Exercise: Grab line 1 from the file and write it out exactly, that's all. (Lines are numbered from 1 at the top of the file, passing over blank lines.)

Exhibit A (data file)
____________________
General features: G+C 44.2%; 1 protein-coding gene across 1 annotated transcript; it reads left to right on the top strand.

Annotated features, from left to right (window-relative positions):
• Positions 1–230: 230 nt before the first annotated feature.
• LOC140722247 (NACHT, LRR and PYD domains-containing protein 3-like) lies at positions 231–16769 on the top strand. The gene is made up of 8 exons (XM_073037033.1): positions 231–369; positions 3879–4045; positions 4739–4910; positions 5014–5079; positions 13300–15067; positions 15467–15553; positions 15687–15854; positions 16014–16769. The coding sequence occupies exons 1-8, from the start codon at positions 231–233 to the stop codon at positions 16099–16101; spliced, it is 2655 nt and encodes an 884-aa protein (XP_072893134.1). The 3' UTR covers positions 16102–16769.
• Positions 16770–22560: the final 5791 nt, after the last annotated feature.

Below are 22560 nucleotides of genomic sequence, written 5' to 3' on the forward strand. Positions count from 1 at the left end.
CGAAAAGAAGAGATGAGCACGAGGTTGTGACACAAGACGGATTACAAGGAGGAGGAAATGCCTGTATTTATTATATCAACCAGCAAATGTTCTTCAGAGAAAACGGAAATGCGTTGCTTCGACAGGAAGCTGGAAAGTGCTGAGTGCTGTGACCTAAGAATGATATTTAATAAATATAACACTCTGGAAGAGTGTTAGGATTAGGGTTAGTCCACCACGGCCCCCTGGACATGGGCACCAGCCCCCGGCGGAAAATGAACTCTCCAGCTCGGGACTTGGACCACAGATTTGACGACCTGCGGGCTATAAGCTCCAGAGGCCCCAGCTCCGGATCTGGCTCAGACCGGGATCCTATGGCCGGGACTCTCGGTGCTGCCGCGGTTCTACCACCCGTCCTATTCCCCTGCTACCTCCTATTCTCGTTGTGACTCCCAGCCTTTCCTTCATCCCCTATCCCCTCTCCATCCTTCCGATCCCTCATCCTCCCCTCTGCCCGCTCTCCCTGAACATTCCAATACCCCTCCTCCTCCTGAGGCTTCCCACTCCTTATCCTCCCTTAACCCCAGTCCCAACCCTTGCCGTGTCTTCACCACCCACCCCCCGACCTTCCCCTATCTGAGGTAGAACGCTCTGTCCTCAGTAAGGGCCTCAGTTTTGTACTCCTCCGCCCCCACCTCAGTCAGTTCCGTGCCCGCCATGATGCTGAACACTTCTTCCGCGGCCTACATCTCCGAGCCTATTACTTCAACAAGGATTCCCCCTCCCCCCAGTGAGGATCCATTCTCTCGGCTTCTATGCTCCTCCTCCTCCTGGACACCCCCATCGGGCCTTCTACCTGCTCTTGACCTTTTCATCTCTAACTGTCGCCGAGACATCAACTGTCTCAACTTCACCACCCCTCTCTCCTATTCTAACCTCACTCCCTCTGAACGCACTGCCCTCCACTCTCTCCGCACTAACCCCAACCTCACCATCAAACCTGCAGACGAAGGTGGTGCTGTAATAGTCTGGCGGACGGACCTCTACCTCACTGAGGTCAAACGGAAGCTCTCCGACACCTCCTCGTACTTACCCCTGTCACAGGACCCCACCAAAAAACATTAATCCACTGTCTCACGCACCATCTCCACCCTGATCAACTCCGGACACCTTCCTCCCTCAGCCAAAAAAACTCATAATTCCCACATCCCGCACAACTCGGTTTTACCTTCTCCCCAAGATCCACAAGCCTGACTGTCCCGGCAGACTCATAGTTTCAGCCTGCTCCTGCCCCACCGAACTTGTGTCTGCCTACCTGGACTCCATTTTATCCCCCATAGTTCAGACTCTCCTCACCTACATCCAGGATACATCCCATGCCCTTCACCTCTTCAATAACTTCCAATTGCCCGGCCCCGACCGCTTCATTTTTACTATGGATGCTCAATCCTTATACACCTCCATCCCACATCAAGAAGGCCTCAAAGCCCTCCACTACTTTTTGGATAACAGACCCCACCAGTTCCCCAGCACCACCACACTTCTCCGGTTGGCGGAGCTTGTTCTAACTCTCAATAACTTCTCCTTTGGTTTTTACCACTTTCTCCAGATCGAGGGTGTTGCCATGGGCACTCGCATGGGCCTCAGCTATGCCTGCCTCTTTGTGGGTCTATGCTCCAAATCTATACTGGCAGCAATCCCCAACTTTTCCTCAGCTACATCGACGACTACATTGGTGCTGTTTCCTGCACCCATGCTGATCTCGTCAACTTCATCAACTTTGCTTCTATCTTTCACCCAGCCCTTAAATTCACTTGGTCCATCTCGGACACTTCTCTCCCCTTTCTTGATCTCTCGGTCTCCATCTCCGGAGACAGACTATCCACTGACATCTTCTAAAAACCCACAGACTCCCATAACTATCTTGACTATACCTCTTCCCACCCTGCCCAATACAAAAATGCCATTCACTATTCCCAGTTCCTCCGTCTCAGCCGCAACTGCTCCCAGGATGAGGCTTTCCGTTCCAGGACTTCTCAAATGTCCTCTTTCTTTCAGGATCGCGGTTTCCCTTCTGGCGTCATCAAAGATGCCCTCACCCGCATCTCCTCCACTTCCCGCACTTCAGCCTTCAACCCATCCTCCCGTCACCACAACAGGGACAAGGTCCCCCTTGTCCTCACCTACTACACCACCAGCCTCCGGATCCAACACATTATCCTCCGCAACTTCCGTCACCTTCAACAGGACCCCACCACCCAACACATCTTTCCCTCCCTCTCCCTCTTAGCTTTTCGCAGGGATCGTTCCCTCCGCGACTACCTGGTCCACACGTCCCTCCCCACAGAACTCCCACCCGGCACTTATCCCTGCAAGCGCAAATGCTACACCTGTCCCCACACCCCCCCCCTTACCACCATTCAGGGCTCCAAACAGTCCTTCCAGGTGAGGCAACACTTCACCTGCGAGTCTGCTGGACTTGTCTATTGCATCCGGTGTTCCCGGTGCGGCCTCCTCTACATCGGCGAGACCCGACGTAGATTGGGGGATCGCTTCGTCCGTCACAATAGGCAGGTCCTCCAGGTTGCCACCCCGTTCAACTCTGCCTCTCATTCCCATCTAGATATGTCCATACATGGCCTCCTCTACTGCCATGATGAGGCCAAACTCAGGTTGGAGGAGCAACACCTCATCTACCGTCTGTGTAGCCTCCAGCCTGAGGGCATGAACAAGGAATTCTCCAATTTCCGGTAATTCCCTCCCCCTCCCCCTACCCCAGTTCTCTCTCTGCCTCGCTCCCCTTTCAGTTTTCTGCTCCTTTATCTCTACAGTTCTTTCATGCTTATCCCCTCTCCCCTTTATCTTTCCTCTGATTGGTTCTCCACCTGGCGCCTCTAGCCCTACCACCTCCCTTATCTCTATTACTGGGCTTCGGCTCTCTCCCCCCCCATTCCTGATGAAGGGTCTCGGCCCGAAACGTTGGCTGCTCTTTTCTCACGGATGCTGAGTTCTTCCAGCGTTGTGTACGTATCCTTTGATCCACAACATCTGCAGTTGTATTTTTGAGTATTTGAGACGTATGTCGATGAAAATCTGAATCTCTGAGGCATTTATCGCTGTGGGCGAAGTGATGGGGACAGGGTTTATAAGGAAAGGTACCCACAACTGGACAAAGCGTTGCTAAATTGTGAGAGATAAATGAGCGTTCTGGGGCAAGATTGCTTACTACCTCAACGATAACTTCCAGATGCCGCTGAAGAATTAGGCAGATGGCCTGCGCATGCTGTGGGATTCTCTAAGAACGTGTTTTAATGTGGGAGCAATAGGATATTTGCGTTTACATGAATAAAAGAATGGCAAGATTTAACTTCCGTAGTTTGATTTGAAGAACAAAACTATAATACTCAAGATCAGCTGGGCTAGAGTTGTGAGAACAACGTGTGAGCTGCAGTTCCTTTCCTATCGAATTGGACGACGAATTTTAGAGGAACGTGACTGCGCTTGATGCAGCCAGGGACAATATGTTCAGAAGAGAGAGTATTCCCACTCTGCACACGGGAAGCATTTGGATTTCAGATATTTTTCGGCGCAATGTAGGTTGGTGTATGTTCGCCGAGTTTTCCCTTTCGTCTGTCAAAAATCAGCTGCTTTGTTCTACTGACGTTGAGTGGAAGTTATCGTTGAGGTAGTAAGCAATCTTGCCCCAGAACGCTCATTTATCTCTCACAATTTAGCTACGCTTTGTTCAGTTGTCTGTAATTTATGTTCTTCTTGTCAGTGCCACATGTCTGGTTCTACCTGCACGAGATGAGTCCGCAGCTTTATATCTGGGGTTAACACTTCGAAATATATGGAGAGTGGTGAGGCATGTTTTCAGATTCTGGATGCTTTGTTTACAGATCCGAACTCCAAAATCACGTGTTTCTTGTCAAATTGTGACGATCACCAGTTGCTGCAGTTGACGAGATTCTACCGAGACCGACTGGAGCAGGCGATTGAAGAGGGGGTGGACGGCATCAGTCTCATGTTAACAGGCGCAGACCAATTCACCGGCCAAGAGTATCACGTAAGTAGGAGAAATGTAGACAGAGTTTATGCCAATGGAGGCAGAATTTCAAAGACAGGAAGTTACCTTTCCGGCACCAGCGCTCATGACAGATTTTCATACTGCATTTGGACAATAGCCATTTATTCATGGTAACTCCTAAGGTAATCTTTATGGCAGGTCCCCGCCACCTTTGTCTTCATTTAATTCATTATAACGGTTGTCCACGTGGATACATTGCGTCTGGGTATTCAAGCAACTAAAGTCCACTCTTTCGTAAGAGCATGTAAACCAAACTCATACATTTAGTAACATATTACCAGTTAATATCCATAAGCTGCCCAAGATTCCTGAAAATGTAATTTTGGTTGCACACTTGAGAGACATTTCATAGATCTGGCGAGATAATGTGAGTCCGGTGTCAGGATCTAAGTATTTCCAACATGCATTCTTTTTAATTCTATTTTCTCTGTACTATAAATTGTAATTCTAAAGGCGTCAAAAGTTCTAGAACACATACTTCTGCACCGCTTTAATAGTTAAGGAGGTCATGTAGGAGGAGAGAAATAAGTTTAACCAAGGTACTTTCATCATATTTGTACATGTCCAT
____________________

General features: G+C 44.2%; 1 protein-coding gene across 1 annotated transcript; it reads left to right on the top strand.